Catholic Liberal leader's speeches at Catholic schools expose students to influences contrary to Catholic social and moral teaching
By Deborah GyapongBruce Clark and Gillian Keenan both urged the Ottawa Catholic School Board to have a vetting policy for speakers and field trips. Deborah Gyapong / CCN.
OTTAWA, Friday, 21 June 2013 (CCN)
While Liberal Leader Justin Trudeau's speaking fees going to charities are raising controversy, many Catholic parents would rather he did not speak at Catholic schools even for free.
At the June 11 meeting of the Ottawa Catholic School Board trustees, several ratepayers raised concerns a new policy on what they call "partners" would not ensure Trudeau, a Catholic with views in favour of abortion and so-called "gay marriage," would be prevented from speaking.
"Parners" refers to people such as speakers who work with schools.
"I'm very disappointed in the trustees of the Ottawa Catholic School Board," said Teresa Pierre, president of Parents as First Educators (PAFE), who flew from Toronto for the meeting.
"The concerns of parents have been made clear to them for the past few months," she said. "They have failed to respond by giving a policy that would assure them their children are being looked after, having their spiritual lives protected as much as their physical lives are protected."
Some policy adjustments made on partnerships pleased Pierre and the several dozen ratepayers who attended. The policy says: "Controversial products and services are to be avoided (e.g. alcoholic beverages and tobacco products), as well as influences contrary to Catholic social and moral teaching."
"We do congratulate the staff and the trustees who contributed to create a better statement about Catholic education, that the moral and social dimensions will be considered," Pierre said.
Trustees passed some modifications to the policies on field trips, but did not include a mechanism for vetting speakers and ensuring they lined up with Catholic moral teaching.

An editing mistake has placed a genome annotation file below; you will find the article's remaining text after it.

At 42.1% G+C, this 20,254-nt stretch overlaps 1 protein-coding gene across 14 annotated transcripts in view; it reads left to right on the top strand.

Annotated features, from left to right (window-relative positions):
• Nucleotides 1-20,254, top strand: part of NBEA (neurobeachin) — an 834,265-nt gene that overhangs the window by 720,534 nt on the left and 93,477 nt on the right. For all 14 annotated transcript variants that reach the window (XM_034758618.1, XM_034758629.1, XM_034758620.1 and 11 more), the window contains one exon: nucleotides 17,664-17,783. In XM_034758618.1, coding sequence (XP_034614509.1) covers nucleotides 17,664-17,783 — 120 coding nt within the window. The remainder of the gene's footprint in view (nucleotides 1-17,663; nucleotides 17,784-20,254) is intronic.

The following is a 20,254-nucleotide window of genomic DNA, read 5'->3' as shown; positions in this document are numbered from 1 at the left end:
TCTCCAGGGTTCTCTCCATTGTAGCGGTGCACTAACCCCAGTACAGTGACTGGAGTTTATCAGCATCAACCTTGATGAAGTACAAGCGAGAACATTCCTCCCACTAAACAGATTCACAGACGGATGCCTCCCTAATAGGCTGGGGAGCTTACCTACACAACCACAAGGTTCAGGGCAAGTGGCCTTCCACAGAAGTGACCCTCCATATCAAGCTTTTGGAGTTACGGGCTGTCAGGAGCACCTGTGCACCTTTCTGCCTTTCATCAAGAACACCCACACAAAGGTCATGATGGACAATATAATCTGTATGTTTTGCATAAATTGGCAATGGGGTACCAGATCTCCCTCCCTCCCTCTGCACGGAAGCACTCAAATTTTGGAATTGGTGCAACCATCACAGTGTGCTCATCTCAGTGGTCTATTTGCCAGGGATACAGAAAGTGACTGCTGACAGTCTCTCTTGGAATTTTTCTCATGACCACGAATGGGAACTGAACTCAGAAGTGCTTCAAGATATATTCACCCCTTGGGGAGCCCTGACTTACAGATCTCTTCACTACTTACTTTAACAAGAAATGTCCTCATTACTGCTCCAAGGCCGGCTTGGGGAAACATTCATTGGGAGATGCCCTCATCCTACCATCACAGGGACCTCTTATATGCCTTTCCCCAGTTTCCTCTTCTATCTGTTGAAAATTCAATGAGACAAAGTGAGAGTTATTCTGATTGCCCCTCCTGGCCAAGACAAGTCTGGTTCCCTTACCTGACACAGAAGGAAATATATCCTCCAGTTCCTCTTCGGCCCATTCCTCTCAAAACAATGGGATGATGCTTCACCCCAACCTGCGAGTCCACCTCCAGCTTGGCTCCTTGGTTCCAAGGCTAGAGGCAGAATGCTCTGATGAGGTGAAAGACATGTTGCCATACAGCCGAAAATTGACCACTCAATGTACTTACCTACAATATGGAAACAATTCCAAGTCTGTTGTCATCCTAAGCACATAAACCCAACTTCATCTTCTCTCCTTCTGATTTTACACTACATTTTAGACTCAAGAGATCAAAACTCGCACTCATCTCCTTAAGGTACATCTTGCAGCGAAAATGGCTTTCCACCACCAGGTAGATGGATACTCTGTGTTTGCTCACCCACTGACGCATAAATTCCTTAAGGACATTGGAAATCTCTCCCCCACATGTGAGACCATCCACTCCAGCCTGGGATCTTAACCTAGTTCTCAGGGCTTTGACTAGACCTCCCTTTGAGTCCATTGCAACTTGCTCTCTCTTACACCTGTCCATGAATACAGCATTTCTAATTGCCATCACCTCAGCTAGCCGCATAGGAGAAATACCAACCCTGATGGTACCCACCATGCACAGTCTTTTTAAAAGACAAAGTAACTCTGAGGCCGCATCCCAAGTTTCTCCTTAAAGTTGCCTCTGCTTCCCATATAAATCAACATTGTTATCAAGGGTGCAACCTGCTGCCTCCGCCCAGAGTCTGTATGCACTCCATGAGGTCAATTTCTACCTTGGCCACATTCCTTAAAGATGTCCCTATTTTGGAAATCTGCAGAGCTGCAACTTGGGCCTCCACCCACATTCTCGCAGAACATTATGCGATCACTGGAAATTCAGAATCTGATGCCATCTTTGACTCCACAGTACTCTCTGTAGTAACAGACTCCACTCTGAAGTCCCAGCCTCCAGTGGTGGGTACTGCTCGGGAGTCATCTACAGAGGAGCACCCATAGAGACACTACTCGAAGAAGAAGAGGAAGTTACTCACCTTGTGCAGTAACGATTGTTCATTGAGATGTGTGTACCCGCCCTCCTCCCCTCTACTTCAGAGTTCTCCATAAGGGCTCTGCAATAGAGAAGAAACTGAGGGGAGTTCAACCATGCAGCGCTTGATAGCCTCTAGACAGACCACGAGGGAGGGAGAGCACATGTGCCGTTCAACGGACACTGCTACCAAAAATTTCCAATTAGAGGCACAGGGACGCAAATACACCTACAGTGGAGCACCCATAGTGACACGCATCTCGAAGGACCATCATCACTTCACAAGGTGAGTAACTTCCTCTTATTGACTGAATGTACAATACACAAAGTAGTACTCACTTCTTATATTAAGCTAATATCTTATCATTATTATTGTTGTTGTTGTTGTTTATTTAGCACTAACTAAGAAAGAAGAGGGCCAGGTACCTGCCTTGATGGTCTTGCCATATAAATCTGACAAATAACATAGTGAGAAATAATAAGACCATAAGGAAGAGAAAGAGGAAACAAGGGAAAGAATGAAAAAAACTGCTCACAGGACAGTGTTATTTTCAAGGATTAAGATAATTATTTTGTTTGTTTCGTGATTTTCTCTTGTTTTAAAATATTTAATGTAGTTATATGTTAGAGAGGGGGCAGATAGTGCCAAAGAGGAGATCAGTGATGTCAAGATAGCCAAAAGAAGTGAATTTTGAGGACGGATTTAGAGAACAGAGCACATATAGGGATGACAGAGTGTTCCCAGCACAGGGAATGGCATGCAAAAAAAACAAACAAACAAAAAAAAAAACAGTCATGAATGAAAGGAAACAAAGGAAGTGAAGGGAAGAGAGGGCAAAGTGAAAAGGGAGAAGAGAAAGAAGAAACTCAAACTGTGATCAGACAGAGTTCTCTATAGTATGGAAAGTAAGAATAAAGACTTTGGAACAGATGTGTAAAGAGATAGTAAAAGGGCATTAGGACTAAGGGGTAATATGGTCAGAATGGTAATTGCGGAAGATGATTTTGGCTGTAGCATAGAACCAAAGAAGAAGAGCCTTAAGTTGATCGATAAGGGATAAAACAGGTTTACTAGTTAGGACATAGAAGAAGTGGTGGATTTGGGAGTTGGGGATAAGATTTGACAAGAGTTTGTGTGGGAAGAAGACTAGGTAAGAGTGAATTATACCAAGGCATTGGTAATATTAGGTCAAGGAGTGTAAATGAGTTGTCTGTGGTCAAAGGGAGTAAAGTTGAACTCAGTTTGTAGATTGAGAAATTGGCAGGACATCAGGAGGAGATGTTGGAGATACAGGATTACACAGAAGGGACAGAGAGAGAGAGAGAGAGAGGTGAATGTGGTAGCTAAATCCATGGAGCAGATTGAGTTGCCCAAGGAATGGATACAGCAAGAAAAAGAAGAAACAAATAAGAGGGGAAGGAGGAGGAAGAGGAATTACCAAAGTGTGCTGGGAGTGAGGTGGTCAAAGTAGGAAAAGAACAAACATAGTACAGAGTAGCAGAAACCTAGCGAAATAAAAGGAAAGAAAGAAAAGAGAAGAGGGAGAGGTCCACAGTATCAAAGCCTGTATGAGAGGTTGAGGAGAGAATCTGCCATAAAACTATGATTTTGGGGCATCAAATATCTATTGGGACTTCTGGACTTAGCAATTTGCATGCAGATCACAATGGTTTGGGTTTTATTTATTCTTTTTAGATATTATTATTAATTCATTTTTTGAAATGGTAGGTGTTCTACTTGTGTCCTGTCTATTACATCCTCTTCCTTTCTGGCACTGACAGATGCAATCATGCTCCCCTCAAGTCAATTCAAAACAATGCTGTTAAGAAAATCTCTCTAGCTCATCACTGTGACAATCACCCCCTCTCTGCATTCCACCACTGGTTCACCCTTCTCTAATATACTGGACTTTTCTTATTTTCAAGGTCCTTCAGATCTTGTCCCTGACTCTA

Bruce Clark, a PAFE member in Ottawa, told the trustees the schools needed to do some simple checks on speakers. He said he Googled Justin Trudeau's views on abortion and discovered right away he has views contrary to those of the Catholic Church.
Trudeau has a "woman's right to choose as a fundamental right," Clark said. "That's diametrically opposed to Catholic teaching. Yet he was brought into the schools to talk about bullying.
"He establishes a 'wow' experience for these kids," Clark said. When the students become voting age, they remember "He's the guy who came to our class."
James Doak, an Ottawa parent, told the trustees that on Good Friday, at 3 p.m., Trudeau tweeted his support for abortion in Twitter. He also tweeted his support for abortionist Henry Morgentaler upon his death, calling him a "crusader for human rights."
Both Doak and Clark urged the trustees to follow the example of Archbishop Terrence Prendergast, SJ, of Ottawa, who cancelled the speaking engagements of fellow Jesuit Father Luis Arriaga, a Mexican partner of the Canadian Catholic Organization for Development and Peace, when he would not give assurances of a pro-life stand in line with the Church's teachings.
Father Arriaga was a Jesuit in good standing, Doak pointed out, but that did not stop the archbishop from vetting him and then deciding he would not allow him to speak to Catholic adults on a subject unrelated to abortion.
"Please do not rely on this 'in good standing' excuse when allowing people to come into the schools," Doak said.
Frank Baird, a former RCMP officer, also raised concerns about Trudeau's speaking. "In my years in the force, I knew what brainwashing was and is," he said. "A lot of the things that are being brought into the schools should not be brought into the separate schools. I'm all for stopping bullying, but there's a hidden agenda behind that."
Gillian Keenan, a mother of eight children, asked the board to amend the partnership policy to make sure "no partner, organization, or individual who has publicly opposed fundamental social and moral teachings of the Church will be chosen." She asked for a vetting procedure and that the words "field trip" and "speakers" be included in the partnership policy.
The policy changes were the result of hours of work, including feedback from parents, ratepayers, and Archbishop Prendergast, said Trustee Betty-Ann Kealey. Trustee Gordon Butler revealed Archbishop Prendergast had added the language about "Catholic social and moral teaching."
Deputy Education Director Denise Andre told the meeting principals will vet speakers. There are hundreds of speakers coming into the schools, she said. "There is a heightened awareness on the part of all our principals as well as of superintendents."
Keenan expressed disappointment after the meeting because the Board leaves principals as the "last line of defence." If a principal does not vet properly, "it defaults on us," the parents, to ensure someone like Trudeau does not come to the schools. "I'd like stronger leadership," Keenan said..